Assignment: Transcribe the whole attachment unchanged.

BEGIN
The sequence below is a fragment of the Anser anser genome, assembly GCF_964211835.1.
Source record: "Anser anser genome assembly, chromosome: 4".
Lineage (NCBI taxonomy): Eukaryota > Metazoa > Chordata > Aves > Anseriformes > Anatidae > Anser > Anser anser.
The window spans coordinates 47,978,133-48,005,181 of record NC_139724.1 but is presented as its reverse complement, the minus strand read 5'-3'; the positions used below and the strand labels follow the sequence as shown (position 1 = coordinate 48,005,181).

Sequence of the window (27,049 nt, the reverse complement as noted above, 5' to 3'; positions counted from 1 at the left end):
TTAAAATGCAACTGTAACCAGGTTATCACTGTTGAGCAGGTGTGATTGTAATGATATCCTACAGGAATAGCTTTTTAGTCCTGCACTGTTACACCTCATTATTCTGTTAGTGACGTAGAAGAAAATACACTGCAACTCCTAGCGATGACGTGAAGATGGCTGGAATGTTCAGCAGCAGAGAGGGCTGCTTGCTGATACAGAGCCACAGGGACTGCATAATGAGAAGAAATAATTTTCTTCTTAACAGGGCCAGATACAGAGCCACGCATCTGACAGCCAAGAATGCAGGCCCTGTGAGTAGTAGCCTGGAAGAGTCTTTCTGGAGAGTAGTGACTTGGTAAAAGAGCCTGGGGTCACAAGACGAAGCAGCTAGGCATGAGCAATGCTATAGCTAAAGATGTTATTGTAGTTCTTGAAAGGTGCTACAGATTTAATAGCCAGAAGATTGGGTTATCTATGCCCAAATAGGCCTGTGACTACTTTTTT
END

The sequence below is a fragment of the Anser anser genome, assembly GCF_964211835.1.
Source record: "Anser anser genome assembly, chromosome: 4".
Lineage (NCBI taxonomy): Eukaryota > Metazoa > Chordata > Aves > Anseriformes > Anatidae > Anser > Anser anser.
The window spans coordinates 47,978,133-48,005,181 of record NC_139724.1 but is presented as its reverse complement, the minus strand read 5'-3'; the positions used below and the strand labels follow the sequence as shown (position 1 = coordinate 48,005,181).

Sequence of the window (27,049 nt, the reverse complement as noted above, 5' to 3'; positions counted from 1 at the left end):
TTAAAATGCAACTGTAACCAGGTTATCACTGTTGAGCAGGTGTGATTGTAATGATATCCTACAGGAATAGCTTTTTAGTCCTGCACTGTTACACCTCATTATTCTGTTAGTGACGTAGAAGAAAATACACTGCAACTCCTAGCGATGACGTGAAGATGGCTGGAATGTTCAGCAGCAGAGAGGGCTGCTTGCTGATACAGAGCCACAGGGACTGCATAATGAGAAGAAATAATTTTCTTCTTAACAGGGCCAGATACAGAGCCACGCATCTGACAGCCAAGAATGCAGGCCCTGTGAGTAGTAGCCTGGAAGAGTCTTTCTGGAGAGTAGTGACTTGGTAAAAGAGCCTGGGGTCACAAGACGAAGCAGCTAGGCATGAGCAATGCTATAGCTAAAGATGTTATTGTAGTTCTTGAAAGGTGCTACAGATTTAATAGCCAGAAGATTGGGTTATCTATGCCCAAATAGGCCTGTGACTACTTTTTT